The Mars Trilogy by Robinson is in my opinion a must read for Scifi fans.
Another new author I found was Matilda Scotney and her book The Afterlife of Alice Watkins.
Another good old space opera is The Linesman by S.K. Dunstall.

I think writing has gotten better through the years. The old classics tended to be written by a club of misogynist white men, that praised each other. I am not saying the classics are not classics, they just do not stand up to the test of time.


Facts don't lie or have an agenda. Facts are just facts

"God did it" is not an argument. It is an excuse for intellectual laziness.

If your viewpoint has merits and facts to back it up why would you have to lie?


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dwise1
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Message 20 of 27 (861775)
08-26-2019 5:14 PM
Reply to: Message 1 by caffeine
08-26-2019 12:53 PM


Having always been a great fan of science (name that reference!), I have also been a fan of science fiction for most of my life. Unfortunately, life, family, career (software engineering, which had me doing mostly technical reading for the past few decades), and life changes (divorce) have left me with little time to read fiction.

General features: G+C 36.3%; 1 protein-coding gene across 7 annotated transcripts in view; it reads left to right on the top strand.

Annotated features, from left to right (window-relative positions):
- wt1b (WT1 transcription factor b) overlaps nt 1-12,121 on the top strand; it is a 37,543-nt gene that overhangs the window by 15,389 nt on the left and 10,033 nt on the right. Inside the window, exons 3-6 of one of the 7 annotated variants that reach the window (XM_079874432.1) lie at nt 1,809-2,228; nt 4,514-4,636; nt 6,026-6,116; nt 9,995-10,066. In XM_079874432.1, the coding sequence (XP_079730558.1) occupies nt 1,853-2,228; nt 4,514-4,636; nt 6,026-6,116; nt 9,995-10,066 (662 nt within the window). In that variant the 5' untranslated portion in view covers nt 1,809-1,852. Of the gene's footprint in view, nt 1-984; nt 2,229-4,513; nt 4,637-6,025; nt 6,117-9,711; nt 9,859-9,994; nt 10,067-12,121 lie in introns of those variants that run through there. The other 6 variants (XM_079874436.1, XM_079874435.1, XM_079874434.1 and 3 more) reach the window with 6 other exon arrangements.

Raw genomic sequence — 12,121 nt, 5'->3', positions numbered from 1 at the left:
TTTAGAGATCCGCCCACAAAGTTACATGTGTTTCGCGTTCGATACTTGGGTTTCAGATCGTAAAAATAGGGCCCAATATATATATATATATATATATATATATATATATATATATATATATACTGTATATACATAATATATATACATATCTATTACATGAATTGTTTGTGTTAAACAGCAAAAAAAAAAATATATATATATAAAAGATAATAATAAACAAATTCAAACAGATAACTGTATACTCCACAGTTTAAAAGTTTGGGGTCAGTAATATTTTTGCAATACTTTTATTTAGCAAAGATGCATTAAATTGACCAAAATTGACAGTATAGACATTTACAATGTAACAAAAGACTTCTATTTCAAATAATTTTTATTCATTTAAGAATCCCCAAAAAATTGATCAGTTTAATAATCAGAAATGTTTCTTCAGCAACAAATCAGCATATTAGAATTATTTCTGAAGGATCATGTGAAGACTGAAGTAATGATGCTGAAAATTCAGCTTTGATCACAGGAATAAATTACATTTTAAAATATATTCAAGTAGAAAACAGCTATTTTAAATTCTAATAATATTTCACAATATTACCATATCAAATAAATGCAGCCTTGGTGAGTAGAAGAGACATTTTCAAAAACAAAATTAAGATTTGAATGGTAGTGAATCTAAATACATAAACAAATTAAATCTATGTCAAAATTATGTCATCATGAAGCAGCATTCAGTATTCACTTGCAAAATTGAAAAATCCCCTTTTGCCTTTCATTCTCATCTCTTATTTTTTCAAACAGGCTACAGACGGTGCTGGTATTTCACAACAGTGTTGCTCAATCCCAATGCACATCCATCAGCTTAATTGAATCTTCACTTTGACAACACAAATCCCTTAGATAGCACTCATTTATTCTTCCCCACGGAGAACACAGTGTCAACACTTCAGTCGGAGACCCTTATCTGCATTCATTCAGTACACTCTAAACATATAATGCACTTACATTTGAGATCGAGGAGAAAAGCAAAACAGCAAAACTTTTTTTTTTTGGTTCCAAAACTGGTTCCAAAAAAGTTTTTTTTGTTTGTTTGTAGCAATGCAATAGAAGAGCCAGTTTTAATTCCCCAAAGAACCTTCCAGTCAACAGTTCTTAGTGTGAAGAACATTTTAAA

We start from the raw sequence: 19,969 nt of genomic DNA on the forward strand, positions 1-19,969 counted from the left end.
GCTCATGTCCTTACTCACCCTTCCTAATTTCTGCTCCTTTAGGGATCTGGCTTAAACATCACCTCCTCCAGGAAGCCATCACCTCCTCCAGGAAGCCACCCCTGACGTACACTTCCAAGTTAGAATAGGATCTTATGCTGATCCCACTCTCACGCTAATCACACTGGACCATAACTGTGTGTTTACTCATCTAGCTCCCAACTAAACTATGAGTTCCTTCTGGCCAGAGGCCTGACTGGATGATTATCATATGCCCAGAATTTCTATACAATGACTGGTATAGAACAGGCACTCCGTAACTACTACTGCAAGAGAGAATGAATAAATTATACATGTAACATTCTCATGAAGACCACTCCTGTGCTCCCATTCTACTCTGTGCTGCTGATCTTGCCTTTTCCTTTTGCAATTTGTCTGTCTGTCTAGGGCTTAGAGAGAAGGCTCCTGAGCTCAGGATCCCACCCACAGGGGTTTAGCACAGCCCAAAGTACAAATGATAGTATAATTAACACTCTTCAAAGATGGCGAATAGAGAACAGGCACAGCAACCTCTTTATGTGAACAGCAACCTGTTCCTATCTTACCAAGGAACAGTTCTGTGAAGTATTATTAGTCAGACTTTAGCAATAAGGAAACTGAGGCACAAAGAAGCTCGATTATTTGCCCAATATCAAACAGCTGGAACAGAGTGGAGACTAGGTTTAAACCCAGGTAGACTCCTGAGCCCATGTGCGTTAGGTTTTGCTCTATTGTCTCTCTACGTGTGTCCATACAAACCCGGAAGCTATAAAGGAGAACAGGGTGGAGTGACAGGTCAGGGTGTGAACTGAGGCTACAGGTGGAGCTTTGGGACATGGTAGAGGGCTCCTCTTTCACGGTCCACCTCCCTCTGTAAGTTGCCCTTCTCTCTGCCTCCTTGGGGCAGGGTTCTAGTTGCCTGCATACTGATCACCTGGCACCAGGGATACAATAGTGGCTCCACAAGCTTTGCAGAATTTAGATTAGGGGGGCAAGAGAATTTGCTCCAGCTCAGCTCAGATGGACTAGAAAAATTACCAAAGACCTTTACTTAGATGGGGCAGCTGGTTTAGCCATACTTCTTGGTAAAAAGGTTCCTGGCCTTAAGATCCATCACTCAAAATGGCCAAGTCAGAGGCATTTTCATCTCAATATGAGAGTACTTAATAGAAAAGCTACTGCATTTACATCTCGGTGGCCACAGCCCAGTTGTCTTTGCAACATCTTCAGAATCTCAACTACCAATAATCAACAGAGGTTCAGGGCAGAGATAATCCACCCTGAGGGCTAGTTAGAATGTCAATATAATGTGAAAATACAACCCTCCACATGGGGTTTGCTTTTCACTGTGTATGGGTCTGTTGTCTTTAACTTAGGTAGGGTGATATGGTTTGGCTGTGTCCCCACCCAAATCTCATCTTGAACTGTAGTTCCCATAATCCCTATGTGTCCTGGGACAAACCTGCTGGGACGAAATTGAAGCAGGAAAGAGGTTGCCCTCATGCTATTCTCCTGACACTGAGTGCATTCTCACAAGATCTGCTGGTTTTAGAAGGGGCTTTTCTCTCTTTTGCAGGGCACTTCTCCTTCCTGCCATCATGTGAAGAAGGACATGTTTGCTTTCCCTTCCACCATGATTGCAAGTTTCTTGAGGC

I've never read Slaughterhouse 5, but I did read Schlachthof 5, the German translation -- that was the only Vonnegut I've read and even then it wasn't him but rather an interpretation (which is what a translation is, after all -- my ex-wife would enjoy novels primarily for the word-crafting, something that gets lost in translation). I also read Es ist Schwer ein Gott zu Sein and was decades later surprised to find an English translation of that Russian novel at a used book store -- a Russian movie based on it was on USA Netflix, but it was just too much of an effort to slog through it.